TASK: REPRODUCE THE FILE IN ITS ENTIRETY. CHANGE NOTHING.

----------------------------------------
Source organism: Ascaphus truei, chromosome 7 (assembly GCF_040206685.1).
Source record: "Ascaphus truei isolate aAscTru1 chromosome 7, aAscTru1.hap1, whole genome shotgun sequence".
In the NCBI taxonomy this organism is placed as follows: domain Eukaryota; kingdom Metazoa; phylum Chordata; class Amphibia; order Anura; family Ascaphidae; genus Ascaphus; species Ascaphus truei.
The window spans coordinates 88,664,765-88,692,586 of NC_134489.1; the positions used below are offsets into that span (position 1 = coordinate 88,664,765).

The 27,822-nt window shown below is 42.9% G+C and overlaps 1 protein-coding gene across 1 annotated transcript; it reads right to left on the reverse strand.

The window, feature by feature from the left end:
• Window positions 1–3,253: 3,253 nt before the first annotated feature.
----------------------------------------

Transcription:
Source organism: Ascaphus truei, chromosome 7 (assembly GCF_040206685.1).
Source record: "Ascaphus truei isolate aAscTru1 chromosome 7, aAscTru1.hap1, whole genome shotgun sequence".
In the NCBI taxonomy this organism is placed as follows: domain Eukaryota; kingdom Metazoa; phylum Chordata; class Amphibia; order Anura; family Ascaphidae; genus Ascaphus; species Ascaphus truei.
The window spans coordinates 88,664,765-88,692,586 of NC_134489.1; the positions used below are offsets into that span (position 1 = coordinate 88,664,765).

The 27,822-nt window shown below is 42.9% G+C and overlaps 1 protein-coding gene across 1 annotated transcript; it reads right to left on the reverse strand.

The window, feature by feature from the left end:
• Window positions 1–3,253: 3,253 nt before the first annotated feature.